Jimenez does not believe wolves make excess killings as part of a teaching tool for young pups. Some speculate that wolves make these surplus killings mainly in spring in order to teach their young to hunt, much like cats who sometimes appear to toy with prey in order to teach their kittens how to hunt.

“Imagine being a predator. You are going to chase something that is three to four times your weight, and all you have is your teeth. There is a fair amount of effort expended,” Jimenez explained. “Pups are not taught this way. They participate in the hunt the way the adults do. Wolf packs are most effective when they hunt as a group. The pups may hang back a little in the chase. But the idea that they are being taught in a [surplus killing] is a stretch at best. Between their natural instincts and the fact that they learn very quickly, it’s not as if they need to have practice or something. This behavior has evolved over time and they’re very good at what they do.”

Management moving forward

With wolf numbers at an all-time high, management of the carnivore is set to shift from federal protection to individual state control. Wolf advocates fear retaliation for surplus killings by state management agencies. Even the feds caught some blowback for their handling of a 2004 incident when rampaging wolves wiped out 70 free-ranging sheep near McCall, Idaho, on June 29, 2004. A month later, on July 20, federal wildlife agents killed the entire Cook Pack responsible for the massacre.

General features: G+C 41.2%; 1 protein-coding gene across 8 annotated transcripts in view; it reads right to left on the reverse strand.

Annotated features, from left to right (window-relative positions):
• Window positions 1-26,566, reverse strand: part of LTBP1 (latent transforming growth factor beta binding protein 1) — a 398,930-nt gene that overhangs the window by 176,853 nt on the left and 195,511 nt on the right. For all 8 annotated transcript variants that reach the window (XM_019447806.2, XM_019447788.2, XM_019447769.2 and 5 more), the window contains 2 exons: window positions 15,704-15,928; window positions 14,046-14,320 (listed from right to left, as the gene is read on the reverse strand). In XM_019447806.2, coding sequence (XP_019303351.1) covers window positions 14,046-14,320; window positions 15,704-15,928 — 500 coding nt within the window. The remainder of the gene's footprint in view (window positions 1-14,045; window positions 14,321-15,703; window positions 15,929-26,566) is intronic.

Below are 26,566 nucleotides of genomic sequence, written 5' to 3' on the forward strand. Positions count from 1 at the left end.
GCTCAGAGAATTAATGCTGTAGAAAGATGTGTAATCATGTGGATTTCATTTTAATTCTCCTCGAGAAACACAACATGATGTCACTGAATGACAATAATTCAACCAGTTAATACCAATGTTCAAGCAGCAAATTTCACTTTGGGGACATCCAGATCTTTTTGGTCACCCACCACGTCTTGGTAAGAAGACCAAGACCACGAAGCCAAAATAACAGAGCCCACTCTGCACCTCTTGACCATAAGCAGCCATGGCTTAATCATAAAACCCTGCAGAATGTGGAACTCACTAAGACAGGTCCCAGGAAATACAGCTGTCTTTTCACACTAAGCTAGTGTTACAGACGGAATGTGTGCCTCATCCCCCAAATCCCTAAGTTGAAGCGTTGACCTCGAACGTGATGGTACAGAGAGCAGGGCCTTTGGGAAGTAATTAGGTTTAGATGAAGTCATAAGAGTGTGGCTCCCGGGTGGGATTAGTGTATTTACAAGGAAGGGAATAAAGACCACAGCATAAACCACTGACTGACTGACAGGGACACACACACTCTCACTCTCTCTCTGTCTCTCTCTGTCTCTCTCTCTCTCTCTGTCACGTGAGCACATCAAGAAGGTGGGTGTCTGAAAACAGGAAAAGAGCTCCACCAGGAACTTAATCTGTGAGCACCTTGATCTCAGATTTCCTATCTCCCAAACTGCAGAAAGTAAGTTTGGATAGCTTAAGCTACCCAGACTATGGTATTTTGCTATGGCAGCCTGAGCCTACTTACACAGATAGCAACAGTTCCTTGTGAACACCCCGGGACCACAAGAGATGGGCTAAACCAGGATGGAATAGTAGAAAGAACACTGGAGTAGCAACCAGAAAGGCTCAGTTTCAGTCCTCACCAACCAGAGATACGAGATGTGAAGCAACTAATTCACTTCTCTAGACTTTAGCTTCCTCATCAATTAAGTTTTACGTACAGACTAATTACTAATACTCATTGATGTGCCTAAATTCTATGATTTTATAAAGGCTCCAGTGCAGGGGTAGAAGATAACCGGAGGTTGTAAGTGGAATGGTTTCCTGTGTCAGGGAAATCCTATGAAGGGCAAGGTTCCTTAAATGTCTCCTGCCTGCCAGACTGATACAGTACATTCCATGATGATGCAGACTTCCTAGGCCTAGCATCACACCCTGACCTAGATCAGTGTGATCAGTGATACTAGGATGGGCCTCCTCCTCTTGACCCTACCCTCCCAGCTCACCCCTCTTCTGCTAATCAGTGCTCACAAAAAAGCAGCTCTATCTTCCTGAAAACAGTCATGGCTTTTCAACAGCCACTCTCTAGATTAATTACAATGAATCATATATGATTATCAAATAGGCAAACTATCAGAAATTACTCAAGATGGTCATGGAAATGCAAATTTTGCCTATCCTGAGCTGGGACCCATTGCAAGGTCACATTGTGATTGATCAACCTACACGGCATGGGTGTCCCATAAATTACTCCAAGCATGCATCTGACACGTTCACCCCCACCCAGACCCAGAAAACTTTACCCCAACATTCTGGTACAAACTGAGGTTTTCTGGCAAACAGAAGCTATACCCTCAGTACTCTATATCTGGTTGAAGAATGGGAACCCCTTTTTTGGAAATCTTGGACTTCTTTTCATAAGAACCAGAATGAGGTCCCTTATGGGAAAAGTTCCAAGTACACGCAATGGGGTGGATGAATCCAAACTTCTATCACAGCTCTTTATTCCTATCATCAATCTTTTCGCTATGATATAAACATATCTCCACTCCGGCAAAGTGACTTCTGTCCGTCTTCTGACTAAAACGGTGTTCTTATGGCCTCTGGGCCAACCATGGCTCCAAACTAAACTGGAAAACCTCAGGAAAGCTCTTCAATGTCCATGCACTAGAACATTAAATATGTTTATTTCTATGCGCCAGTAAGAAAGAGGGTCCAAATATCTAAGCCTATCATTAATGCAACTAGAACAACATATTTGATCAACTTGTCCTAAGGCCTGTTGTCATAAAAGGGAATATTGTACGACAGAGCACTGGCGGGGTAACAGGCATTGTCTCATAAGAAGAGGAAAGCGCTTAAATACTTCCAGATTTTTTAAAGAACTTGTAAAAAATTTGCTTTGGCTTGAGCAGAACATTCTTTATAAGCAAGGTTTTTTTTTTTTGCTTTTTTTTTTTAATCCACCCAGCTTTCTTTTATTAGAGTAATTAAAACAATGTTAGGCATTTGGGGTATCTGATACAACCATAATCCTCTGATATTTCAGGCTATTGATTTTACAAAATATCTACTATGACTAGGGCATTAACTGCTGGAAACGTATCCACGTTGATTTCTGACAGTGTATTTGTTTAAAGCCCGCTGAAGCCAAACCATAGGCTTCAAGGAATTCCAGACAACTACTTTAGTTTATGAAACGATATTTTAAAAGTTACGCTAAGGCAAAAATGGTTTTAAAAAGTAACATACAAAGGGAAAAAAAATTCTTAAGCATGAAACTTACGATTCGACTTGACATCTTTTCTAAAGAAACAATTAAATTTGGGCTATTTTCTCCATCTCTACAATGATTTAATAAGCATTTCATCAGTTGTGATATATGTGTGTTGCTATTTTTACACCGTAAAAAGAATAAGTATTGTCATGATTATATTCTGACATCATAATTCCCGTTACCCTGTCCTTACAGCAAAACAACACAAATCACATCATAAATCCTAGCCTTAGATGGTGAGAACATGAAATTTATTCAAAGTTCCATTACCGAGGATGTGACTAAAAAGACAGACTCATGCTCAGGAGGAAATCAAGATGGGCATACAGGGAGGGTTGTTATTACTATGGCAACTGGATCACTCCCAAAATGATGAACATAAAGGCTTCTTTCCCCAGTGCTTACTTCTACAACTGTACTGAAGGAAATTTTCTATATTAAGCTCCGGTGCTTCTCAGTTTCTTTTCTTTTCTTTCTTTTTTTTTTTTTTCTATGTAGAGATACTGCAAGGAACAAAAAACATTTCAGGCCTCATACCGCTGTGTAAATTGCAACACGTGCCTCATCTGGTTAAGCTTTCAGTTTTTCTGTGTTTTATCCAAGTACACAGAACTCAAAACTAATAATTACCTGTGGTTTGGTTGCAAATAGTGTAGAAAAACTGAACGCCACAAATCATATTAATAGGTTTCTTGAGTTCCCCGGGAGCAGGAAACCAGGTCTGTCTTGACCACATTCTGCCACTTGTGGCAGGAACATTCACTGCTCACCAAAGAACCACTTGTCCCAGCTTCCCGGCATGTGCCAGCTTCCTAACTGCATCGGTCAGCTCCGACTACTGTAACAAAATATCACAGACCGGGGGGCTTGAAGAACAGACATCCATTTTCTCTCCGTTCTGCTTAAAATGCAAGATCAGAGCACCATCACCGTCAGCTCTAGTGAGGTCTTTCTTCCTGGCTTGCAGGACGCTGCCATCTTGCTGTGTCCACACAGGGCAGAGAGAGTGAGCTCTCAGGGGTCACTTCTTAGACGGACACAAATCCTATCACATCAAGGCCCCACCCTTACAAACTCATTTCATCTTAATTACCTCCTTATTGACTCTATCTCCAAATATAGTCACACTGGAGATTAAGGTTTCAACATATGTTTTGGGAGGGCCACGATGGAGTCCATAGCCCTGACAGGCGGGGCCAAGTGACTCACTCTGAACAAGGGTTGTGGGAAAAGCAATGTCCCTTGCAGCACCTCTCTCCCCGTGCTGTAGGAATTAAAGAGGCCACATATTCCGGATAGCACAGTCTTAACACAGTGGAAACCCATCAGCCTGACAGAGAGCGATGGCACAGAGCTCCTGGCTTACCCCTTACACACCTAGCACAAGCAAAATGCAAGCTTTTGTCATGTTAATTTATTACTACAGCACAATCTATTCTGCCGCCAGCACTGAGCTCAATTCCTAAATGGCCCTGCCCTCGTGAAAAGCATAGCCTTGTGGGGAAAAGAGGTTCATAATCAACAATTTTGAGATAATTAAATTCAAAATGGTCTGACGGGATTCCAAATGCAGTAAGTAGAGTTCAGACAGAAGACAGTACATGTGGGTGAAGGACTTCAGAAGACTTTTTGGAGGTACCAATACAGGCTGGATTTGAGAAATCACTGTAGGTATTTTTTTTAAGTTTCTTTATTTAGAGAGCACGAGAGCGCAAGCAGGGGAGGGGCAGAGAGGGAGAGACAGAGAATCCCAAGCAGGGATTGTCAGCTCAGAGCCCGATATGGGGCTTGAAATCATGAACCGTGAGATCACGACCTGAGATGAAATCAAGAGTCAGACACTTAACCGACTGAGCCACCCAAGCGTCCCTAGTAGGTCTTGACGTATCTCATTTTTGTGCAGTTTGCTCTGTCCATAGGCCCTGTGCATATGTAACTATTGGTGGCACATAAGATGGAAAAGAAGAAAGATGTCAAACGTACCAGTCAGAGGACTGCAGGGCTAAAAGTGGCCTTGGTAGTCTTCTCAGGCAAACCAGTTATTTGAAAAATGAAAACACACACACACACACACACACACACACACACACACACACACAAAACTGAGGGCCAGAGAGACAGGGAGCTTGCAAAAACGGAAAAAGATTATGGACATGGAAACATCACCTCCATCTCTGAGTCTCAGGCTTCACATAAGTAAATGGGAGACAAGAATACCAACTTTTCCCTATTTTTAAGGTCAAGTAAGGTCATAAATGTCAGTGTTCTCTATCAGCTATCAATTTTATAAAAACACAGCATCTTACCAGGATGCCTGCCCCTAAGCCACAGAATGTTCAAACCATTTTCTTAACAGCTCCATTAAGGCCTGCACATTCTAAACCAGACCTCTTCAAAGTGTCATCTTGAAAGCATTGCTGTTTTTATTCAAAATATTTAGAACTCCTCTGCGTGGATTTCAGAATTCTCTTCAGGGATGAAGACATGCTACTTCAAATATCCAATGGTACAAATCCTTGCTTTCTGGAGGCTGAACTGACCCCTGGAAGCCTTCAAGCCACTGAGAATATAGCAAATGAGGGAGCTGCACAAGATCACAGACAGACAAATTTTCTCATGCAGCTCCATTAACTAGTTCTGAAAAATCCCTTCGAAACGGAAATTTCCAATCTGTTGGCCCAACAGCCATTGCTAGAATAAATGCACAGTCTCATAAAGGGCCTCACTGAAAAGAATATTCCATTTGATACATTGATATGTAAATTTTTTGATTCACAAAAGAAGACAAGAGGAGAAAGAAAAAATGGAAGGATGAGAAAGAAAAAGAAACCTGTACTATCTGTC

Lund feels his hands are tied when it comes to dealing with depredation involving wild game.

“With management authority we would have had options to address the situation earlier in the year as it became evident impacts were becoming a concern,” he said. “Options may have included targeted hunter opportunity, agency removal, etcetera.”

Johnson agreed, “We definitely need some management control over them.”

The Rim Pack has three collared animals and is being monitored by FWS. The latest official tally of wolves was conducted at the end of 2014. Wyoming had 229 wolves in the state with an additional 104 in Yellowstone National Park for a total of 333 wolves. The Northern Rocky Mountain region, encompassing Wyoming, Idaho and Montana, has an approximate population of 1,657 wolves in 282 packs, including 85 breeding pairs. PJH